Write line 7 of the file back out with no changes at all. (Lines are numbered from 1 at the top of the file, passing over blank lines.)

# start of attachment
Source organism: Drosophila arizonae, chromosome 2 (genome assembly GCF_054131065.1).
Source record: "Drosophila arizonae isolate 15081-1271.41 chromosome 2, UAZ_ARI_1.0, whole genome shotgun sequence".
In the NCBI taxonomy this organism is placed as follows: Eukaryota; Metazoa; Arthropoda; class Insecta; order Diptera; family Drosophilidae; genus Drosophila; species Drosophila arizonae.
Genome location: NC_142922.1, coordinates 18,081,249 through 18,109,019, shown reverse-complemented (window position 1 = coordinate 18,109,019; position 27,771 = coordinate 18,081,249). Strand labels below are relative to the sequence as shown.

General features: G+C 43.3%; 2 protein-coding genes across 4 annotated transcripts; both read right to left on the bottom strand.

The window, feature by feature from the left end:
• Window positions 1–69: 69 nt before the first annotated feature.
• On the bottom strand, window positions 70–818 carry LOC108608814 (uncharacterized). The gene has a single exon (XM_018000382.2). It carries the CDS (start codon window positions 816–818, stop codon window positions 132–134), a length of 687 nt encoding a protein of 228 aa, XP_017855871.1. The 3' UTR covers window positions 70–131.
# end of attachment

• Window positions 1–69: 69 nt before the first annotated feature.